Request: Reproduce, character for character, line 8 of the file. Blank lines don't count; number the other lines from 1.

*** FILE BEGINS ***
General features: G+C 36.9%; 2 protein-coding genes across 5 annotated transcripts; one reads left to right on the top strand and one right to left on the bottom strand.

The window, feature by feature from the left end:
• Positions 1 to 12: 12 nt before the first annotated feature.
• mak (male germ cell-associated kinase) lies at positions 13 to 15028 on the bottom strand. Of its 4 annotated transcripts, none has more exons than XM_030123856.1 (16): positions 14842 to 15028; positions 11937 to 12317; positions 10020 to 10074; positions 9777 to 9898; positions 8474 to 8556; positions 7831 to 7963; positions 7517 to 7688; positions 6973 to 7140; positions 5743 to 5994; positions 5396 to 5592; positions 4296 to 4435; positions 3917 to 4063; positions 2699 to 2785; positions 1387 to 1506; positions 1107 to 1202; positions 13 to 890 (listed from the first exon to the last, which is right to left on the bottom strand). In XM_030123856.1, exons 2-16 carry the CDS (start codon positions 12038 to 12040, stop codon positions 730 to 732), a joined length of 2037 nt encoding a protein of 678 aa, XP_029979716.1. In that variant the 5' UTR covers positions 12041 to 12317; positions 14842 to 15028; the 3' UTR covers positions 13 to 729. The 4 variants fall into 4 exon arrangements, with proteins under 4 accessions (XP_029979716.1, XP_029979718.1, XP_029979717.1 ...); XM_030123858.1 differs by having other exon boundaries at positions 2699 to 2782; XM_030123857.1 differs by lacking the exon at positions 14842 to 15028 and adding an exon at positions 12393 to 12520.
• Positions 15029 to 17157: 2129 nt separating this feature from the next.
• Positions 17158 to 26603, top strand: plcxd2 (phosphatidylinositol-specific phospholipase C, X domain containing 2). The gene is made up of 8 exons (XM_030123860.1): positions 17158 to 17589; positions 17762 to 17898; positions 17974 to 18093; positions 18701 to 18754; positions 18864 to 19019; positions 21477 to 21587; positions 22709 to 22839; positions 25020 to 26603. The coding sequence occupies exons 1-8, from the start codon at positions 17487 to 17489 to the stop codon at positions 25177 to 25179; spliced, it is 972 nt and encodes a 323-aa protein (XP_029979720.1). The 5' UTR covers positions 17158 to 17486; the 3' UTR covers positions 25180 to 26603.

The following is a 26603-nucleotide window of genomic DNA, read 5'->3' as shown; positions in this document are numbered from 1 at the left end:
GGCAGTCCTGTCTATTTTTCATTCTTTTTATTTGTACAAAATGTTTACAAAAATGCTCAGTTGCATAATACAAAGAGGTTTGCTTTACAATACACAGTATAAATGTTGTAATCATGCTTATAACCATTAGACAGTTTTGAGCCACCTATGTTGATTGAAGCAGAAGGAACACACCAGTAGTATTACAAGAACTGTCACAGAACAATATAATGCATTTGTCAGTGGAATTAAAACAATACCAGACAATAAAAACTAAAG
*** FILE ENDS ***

GGCAGTCCTGTCTATTTTTCATTCTTTTTATTTGTACAAAATGTTTACAAAAATGCTCAGTTGCATAATACAAAGAGGTTTGCTTTACAATACACAGTATAAATGTTGTAATCATGCTTATAACCATTAGACAGTTTTGAGCCACCTATGTTGATTGAAGCAGAAGGAACACACCAGTAGTATTACAAGAACTGTCACAGAACAATATAATGCATTTGTCAGTGGAATTAAAACAATACCAGACAATAAAAACTAAAG